Port of Cleveland continues to make strategic infrastructure investments in its facilities

The Board of Directors of the Cleveland-Cuyahoga County Port Authority have approved an agenda focused on continuing strategic upgrades to support maritime infrastructure and the multibillion-dollar local maritime industry.

Recently, the port had secured more than $8.5 million in repurposed FHWA funds through ODOT, originally secured in larger part to support buildout of a terminal for a trans-Lake Erie ferry service that did not move forward. The port board accepted these funds to be used instead to repair key bulkheads and improve efficiencies at port facilities.

Over $6 million of the funds will be used to rehabilitate structurally deficient bulkheads on the Cleveland Bulk Terminal that cause 20 percent of its dock capacity to lay dormant. Once complete, the project will yield unrestricted ship access along 100 percent of the bulkhead. In addition, the port will dedicate over $2 million to expand the existing entrance and security check point at the port’s general cargo docks, adding lanes to improve functionality and truck processing times, allow for expected growth and upgrade security and signage.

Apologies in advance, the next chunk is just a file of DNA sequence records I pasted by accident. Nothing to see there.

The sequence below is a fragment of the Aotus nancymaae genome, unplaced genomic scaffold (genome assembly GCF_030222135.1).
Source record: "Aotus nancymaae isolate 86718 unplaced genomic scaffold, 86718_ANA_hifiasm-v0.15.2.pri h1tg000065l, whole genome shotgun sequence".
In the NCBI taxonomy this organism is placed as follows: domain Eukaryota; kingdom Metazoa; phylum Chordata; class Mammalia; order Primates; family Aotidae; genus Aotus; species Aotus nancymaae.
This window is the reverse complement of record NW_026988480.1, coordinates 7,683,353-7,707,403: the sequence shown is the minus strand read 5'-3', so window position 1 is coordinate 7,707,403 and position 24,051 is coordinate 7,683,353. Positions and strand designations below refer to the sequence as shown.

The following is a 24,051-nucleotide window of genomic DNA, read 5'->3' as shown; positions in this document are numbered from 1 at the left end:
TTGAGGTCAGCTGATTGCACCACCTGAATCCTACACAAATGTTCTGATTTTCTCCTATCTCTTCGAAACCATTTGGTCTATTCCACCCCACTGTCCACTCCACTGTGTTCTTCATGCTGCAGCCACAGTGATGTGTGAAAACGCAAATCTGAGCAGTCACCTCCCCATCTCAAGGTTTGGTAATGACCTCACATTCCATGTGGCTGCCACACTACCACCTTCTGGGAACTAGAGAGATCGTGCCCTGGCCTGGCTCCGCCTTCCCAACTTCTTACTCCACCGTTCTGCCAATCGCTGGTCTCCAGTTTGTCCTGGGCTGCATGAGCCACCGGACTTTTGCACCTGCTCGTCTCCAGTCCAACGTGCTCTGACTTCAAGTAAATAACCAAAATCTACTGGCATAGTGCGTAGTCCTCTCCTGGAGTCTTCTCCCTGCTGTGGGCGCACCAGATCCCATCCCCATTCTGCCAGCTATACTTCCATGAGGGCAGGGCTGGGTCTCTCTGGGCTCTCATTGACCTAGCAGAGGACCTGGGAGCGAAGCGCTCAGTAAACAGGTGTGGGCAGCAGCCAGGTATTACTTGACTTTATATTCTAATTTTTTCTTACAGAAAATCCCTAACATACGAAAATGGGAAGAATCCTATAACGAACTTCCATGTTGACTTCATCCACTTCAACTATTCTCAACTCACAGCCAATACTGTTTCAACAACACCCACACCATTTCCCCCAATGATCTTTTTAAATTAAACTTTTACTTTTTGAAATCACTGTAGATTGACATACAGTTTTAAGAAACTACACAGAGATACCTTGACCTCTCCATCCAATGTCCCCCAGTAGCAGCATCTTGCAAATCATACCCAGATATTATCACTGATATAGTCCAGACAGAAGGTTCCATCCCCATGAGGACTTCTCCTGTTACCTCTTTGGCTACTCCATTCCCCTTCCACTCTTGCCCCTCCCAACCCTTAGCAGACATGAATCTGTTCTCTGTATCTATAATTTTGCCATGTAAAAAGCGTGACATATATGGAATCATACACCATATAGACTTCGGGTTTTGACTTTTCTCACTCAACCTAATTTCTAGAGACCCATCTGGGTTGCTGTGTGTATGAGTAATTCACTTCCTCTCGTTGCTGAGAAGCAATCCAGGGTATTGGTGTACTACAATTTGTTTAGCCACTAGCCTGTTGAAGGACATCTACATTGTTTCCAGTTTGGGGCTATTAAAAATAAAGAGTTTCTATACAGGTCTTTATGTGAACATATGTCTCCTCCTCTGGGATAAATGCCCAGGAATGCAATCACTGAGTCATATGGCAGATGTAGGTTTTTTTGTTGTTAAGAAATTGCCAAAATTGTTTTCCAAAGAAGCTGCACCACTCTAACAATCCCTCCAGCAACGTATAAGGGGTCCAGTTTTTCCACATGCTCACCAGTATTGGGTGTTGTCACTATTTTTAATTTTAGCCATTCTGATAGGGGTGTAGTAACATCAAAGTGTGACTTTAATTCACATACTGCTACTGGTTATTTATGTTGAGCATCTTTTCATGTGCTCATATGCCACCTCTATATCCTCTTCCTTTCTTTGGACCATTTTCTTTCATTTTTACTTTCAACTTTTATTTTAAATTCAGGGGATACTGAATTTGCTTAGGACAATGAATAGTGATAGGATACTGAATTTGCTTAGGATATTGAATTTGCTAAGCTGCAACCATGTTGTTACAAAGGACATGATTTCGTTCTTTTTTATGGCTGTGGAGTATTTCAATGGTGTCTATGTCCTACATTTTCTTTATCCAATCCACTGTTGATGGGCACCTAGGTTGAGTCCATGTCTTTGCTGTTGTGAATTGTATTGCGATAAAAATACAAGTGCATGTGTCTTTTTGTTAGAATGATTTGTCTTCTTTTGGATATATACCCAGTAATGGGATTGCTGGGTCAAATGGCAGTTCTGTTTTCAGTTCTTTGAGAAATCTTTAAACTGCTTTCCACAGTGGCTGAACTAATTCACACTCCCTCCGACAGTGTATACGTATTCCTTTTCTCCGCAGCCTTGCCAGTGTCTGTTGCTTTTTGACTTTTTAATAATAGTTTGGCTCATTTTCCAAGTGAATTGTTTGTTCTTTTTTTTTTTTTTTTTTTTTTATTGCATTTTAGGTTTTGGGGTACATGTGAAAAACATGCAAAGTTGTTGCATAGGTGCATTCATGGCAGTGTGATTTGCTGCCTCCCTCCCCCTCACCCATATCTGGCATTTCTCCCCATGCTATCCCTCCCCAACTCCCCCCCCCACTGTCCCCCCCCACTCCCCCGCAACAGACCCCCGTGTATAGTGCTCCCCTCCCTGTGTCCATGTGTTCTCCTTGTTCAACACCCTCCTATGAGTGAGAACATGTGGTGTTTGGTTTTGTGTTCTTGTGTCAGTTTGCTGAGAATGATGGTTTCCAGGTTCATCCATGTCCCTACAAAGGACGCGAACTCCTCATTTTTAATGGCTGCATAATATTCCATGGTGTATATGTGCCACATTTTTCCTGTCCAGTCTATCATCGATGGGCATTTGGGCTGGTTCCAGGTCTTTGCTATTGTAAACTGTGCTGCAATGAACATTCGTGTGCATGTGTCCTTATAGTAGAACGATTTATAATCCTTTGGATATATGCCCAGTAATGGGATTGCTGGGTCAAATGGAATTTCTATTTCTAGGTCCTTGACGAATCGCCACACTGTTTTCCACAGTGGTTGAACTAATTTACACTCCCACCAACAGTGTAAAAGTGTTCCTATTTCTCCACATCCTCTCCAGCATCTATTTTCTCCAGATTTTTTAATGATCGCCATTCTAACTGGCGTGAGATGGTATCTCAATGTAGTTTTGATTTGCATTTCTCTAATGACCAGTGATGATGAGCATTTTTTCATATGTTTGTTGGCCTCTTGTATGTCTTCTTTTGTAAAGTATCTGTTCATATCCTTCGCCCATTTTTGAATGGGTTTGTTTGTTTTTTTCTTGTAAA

The board also approved authority for the port to commit a local match as it pursues a $5.9 million Congestion Mitigation and Air Quality Improvement grant to improve its ore loading facilities on its bulk terminal site. If secured, the grant would fund work that will improve efficiencies on the site to save time and resources for ships during discharge and loadout operations. This, in turn, will reduce congestion and air pollution onsite and beyond.

“Northeast Ohio’s maritime related businesses are a major driver of our economy, producing over 20,000 local jobs and contributing over $3.5 billion in annual economic activity,” said Will Friedman, Port President and CEO. “The Port of Cleveland is the linchpin to those maritime industries, and these critical infrastructure dollars and improvements will continue to put Cleveland in a superior position to compete in the Great Lakes market and beyond, while doing so in a greener, sustainable fashion.”

Maritime Editorial